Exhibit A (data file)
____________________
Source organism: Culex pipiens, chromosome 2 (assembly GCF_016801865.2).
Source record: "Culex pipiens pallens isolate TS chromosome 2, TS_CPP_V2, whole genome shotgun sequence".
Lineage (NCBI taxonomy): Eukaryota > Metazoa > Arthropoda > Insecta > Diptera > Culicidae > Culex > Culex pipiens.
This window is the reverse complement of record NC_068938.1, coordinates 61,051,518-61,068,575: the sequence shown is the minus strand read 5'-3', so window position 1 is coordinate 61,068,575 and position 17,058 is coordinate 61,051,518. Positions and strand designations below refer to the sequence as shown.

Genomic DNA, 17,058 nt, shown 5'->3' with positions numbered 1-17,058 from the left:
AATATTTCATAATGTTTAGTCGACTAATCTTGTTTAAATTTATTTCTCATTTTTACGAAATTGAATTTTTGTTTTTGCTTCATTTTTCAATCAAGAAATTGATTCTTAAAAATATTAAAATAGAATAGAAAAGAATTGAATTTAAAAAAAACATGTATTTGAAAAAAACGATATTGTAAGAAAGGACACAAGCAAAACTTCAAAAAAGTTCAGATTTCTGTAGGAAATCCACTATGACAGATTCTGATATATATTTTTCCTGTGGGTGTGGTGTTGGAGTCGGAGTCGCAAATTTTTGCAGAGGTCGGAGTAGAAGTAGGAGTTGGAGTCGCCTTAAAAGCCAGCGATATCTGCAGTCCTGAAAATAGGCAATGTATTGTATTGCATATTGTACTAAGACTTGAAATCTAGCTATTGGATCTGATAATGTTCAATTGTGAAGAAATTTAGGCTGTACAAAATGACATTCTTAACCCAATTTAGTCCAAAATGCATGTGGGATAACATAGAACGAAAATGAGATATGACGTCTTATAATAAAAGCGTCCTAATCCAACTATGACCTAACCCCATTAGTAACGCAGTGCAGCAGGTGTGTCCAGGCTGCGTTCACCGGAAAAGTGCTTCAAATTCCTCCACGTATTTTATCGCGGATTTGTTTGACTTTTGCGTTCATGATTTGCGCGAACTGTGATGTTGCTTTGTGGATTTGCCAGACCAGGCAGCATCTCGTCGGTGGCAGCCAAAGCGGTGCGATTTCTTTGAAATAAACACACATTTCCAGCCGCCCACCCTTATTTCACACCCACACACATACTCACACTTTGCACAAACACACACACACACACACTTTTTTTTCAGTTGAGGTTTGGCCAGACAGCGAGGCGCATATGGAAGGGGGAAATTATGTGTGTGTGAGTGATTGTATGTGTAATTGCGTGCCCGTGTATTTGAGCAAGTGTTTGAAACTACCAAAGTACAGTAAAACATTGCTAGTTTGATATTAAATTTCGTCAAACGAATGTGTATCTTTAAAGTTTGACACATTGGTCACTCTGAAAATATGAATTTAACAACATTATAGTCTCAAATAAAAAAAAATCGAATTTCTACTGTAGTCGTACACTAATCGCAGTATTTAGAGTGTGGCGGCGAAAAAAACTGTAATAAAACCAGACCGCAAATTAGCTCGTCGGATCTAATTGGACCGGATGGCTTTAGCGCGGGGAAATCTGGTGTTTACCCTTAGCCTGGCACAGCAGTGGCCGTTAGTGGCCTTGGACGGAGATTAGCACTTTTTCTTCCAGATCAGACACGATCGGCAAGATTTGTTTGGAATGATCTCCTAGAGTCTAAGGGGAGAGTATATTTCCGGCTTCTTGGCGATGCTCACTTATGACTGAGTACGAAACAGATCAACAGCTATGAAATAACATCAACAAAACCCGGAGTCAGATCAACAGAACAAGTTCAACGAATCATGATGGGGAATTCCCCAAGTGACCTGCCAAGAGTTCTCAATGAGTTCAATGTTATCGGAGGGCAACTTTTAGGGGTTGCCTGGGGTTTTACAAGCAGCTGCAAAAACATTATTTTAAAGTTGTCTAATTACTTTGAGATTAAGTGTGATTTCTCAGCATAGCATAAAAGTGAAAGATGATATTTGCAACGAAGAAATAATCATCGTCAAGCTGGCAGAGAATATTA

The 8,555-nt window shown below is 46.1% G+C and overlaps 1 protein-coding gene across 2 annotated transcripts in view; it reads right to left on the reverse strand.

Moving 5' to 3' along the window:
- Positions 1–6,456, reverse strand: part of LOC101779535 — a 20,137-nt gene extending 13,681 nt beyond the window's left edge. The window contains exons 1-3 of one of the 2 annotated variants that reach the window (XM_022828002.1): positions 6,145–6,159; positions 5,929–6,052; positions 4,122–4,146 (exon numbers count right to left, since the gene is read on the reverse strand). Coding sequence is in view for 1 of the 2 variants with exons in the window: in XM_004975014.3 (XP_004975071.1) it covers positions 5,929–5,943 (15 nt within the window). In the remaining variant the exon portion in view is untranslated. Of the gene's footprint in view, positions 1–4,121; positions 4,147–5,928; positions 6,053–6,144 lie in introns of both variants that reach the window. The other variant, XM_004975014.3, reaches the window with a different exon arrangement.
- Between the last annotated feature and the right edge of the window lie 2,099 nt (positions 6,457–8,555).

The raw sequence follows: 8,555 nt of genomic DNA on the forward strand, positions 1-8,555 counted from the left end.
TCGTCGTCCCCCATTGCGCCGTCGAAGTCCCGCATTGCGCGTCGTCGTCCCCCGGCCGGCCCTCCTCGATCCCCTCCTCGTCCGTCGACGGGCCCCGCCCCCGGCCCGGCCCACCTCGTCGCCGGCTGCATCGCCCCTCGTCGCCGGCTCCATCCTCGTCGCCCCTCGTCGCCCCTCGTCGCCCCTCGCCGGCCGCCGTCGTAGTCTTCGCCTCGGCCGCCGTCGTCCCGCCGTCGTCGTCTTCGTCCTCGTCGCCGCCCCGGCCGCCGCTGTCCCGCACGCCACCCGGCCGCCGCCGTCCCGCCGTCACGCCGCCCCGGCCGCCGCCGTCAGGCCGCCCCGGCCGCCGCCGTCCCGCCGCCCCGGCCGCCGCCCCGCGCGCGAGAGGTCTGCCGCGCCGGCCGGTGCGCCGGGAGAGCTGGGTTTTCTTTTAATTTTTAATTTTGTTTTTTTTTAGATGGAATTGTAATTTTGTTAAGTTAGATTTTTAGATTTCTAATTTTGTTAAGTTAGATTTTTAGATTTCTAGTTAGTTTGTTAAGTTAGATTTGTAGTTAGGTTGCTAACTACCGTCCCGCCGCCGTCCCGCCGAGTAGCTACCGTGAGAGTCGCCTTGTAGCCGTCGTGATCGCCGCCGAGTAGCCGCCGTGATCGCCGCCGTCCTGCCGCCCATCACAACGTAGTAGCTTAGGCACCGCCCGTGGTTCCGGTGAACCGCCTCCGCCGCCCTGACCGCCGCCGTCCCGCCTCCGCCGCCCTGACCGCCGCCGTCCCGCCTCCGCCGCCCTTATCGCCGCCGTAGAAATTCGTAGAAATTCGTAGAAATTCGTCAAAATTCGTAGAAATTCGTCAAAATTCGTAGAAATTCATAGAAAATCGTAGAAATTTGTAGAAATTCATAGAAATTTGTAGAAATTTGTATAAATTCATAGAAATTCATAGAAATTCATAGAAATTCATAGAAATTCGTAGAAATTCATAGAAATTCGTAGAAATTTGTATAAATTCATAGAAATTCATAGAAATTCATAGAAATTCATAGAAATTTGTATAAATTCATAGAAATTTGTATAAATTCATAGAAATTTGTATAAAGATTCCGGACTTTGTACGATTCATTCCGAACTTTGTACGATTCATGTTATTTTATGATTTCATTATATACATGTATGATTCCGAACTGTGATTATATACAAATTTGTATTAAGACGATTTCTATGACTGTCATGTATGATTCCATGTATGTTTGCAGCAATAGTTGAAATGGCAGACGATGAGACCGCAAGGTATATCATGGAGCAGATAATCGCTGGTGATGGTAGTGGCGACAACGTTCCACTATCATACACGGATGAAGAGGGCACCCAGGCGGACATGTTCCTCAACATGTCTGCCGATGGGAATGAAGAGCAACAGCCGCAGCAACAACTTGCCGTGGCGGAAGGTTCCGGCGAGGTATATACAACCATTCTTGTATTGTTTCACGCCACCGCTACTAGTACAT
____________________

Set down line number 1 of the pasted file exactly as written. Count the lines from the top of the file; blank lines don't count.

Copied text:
Source organism: Culex pipiens, chromosome 2 (assembly GCF_016801865.2).